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Category: Windows Server

PoSh – Add File Share Permissions to Existing Share

Found myself in the position of having to add some permissions to an existing file share… Unfortunately none of these systems were 2012R2, whom can take advantage of the SMBShare cmdlets, so this ended up being a bigger task than I would’ve thought. I found tons of help and posts on creating shares, but found a surprising lack of information on a task of this nature which I would’ve thought fairly basic.

Couple things to note:

  • This only changes the actual file share permissions and does not touch the NTFS permissions.
  • There are 5 variables that need to be addressed prior to running the script.
  • One of those variables will require the Active Directory module imported to search specific OUs.
    The AD module isn’t a mandatory item, computer names can certainly be fed in one at a time or by way of an array.

Note: this was a script that worked in my environment. There is no warranty or support with this script, please use at your own risk.

PoSh – HP Scripting Tools for Windows PowerShell

HP has released their Scripting Tools for Windows PowerShell:

After taking a while to figure out where to download it (HP Download Link), the rest was easy. Once downloaded, just unzip the file wherever you like (note: it isn’t unzipping into an install directory) and then run the included executable. Now open up a PowerShell session and you’re good to go…

First thing I did, try and figure out what commands are now available by doing the following command to be greeted by 112 new cmdlets:

Get-Command *HP*

Get Command View

Lots of cool stuff in there that should make life a whole lot easier. I started off by checking out and testing the things I would use most often, like host power info, boot order, UID light changes, etc.

First up, let’s get comfortable with how it works by finding some HP iLO systems:


Find HP iLO

Couple things to note: this is by IP address only, there’s no DNS resolution; IP ranges work, but require patience.

Find HP iLO Name Error

Now that I’ve established that I can find the iLOs and I can find them from versions 2, 3, and 4, let’s do something cool like turn a hosts’ power on. Start off by establishing a host to test with by the find-hpilo command and storing it into a variable to save typing the IP every time. For my convenience, I also stored the username and password into separate variables as there’s no Credential parameter. I check the current status, which I was verifying by connection via web browser to the iLO, I run the following command:

Get-HPiLOHostPower -Server $servervariable -Username $username -Password $password

HP iLO Host Power Status

We can verify that the host’s power is off. Then run the following command to power the system on:

Set-HPiLOHostPower -Server $servervariable -Username $username -Password $password -HostPower "Yes"

HP iLO Host Power On

As you can guess, running the same command only with the HostPower parameter to “No” and it powers the host off. It appears to attempt a graceful shutdown via ACPI.

Set-HPiLOHostPower -Server $servervariable -Username $username -Password $password -HostPower "No"

HP iLO Host Power Off

Next up, turning the UID light off and on. This is especially helpful to locate servers while in the datacenter. The UID follows the same, semi-awkward use of “Yes” and “No” as the HostPower cmdlet does.
Get UID status:

Get-HPiLOUIDStatus -Server $servervariable -Username $username -Password $password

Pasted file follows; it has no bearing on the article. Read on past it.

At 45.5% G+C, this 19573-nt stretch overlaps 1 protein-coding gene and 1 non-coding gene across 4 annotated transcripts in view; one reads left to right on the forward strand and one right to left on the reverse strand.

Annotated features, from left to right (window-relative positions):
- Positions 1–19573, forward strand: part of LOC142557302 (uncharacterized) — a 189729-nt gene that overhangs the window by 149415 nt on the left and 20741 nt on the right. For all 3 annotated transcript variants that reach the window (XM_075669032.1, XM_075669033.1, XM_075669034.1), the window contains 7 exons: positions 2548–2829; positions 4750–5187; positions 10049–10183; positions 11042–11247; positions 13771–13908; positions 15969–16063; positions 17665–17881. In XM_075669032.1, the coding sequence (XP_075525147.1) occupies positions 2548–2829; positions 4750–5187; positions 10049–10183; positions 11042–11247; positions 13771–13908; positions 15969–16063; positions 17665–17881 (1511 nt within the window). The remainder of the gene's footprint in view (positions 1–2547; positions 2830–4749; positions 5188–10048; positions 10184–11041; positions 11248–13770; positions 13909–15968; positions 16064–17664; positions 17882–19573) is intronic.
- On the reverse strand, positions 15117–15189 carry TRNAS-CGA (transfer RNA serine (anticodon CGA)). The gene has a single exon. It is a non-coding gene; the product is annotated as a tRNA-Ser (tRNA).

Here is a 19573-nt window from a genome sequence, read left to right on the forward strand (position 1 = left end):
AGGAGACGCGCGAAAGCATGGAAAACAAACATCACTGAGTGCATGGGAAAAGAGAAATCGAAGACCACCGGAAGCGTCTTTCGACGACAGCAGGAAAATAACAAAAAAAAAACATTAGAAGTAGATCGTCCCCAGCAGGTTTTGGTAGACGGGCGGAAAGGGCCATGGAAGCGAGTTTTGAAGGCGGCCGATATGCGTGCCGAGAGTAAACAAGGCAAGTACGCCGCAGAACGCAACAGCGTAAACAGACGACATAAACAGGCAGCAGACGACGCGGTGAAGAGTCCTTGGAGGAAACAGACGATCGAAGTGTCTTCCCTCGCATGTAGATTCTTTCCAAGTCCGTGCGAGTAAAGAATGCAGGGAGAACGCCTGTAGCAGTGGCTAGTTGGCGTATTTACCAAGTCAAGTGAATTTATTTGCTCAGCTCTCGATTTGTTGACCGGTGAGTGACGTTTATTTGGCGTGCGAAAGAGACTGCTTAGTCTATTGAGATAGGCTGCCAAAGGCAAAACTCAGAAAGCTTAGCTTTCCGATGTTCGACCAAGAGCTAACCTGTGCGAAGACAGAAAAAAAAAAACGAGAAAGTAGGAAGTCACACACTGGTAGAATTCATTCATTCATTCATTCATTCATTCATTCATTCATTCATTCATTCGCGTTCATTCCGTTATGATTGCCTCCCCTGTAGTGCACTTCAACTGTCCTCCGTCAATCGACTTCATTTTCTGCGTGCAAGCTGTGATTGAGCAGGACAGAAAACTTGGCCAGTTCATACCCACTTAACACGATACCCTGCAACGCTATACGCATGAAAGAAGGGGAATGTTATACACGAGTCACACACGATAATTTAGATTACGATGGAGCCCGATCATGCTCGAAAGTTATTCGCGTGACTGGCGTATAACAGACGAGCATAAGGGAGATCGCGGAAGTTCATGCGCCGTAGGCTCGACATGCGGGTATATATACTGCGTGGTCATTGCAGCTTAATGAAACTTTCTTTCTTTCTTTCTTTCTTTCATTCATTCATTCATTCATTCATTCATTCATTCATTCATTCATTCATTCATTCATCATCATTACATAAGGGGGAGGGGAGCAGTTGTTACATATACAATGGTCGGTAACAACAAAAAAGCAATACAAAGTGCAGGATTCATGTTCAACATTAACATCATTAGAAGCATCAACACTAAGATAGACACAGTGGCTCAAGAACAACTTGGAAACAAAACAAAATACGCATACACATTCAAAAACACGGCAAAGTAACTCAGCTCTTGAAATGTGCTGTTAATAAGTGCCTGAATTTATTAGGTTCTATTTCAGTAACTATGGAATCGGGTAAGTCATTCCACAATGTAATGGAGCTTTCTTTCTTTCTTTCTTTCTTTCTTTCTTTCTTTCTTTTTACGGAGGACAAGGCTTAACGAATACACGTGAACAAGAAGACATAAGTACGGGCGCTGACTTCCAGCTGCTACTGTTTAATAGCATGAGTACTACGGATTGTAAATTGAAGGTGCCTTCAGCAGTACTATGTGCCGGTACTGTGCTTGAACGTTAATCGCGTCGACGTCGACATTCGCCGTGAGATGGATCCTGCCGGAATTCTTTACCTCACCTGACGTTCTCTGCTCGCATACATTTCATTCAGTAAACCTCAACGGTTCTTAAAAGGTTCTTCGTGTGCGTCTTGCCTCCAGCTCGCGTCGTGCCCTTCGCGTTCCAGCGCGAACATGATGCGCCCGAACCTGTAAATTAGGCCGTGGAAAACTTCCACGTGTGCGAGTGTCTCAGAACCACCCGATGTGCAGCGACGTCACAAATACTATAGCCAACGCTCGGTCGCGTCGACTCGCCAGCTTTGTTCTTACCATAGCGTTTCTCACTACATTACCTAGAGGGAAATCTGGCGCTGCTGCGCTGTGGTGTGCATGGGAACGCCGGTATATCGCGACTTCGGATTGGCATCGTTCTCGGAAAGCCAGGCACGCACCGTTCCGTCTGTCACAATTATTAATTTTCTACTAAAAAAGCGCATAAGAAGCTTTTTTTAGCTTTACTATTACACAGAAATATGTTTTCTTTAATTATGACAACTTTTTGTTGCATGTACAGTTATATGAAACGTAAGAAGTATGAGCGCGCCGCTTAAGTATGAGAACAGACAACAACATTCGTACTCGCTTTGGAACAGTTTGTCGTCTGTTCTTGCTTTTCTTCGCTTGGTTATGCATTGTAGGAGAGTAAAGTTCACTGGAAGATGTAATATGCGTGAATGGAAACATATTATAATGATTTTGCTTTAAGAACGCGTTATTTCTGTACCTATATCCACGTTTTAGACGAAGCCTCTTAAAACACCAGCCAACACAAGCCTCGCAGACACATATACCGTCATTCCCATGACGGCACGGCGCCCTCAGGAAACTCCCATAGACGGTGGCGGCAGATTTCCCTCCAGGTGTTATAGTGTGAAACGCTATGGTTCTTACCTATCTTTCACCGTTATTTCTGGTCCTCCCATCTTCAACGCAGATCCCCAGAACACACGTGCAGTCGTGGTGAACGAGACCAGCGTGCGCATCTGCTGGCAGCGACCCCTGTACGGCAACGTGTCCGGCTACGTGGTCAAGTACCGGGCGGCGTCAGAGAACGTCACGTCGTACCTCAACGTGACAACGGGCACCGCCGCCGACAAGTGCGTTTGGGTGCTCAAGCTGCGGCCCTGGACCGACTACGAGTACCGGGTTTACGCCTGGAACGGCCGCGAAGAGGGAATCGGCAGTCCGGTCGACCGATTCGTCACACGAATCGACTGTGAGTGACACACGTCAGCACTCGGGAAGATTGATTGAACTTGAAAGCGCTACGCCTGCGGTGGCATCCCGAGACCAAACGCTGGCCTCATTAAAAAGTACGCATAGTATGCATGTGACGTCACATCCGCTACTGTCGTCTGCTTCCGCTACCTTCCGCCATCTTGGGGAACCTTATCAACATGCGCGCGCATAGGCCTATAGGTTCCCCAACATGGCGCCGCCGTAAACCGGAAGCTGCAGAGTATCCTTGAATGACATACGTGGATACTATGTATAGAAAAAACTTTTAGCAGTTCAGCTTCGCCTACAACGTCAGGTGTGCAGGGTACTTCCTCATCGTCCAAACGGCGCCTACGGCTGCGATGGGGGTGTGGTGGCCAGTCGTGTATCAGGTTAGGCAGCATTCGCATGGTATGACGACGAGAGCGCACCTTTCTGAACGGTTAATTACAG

Turn UID on:

Set-HPiLOUIDStatus -Server $servervariable -Username $username -Password $password -UIDControl "Yes"

Turn UID off:

Set-HPiLOUIDStatus -Server $servervariable -Username $username -Password $password -UIDControl "No"

HP UID Status

Last but not least, let’s change the boot order.
Showing the current boot order:

Get-HPiLOOneTimeBootOrder -Server $servervariable -Username $username -Password $password

Change the boot order over to CDROM:

Set-HPiLOOneTimeBootOrder -Server $servervariable -Username $username -Password $password -Device "CDROM"

HP Boot Order Status

Review time: It’s a solid start by HP to get into realm of PowerShell administration of their servers. The big pieces are there and functional and I plan to add this tool into my arsenal immediately. With that said, there are some oddities, such as yes/no answers instead of on/off and gathering the event logs into an array instead of a table format. There’s some other stuff that I’m sure will come as the product starts to evolve, hopefully items like piping a find-hpilo into a get-hpilo cmdlet and adding in a credential parameter instead of forcing a username/password with each use of the cmdlet. Overall, if you have HP servers in your environment and use PowerShell at all, this is definitely something you should be checking out.

Windows Firewall just keeps fighting me…

I’m just trying to get some stuff to pass traffic, that’s all. However Windows Firewall on Server 2008R2 has decided that it’s too much to ask and is going out of it’s way to block the traffic.

Case in Point #1: I create a firewall rule to allow 443 in from a couple other subnets, everything works just fine. I turn on another system which resides in one of those subnets and it fails. I get a “Windows Filtering Platform has blocked a packet”.

Very weird, but maybe there’s something I’m missing. I turn on logging to see where we’re getting the failure. Here’s the funny part, the pfirewall.log file shows that it is allowing the traffic!
*NOTE: I highlighted the wrong one, so the arrow is pointing out the correct one.*
Firewall Allow, Filtering block

Probably a problem with the firewall policy right? Nope.
Firewall Policy
Firewall Policy

Some of the other things I’ve done to attempt to resolve the issue:

  • “netsh advfirewall reset” followed by recreating the rule via admin templates
  • “netsh advfirewall reset” followed by recreating the rule via Security Settings
  • “netsh advfirewall reset” followed by recreating the rule locally
  • Block Policy Inheritance, and retry all the above
  • Set the scope to any and the port to 443
  • Set the scope to any and the port to any

Everything else on the subnet is allowed in, so why would it be isolated to just this one system? I’m petitioning for a Microsoft Support Case to be made, hopefully they can get to the bottom of it.

Case in Point #2: Windows Firewall sees outgoing traffic and allows it. However, I get a “Windows Filtering Platform has blocked a packet” error again. The real head scratcher is that WFP sees the direction as being “Inbound”.
Send but Inbound is blocked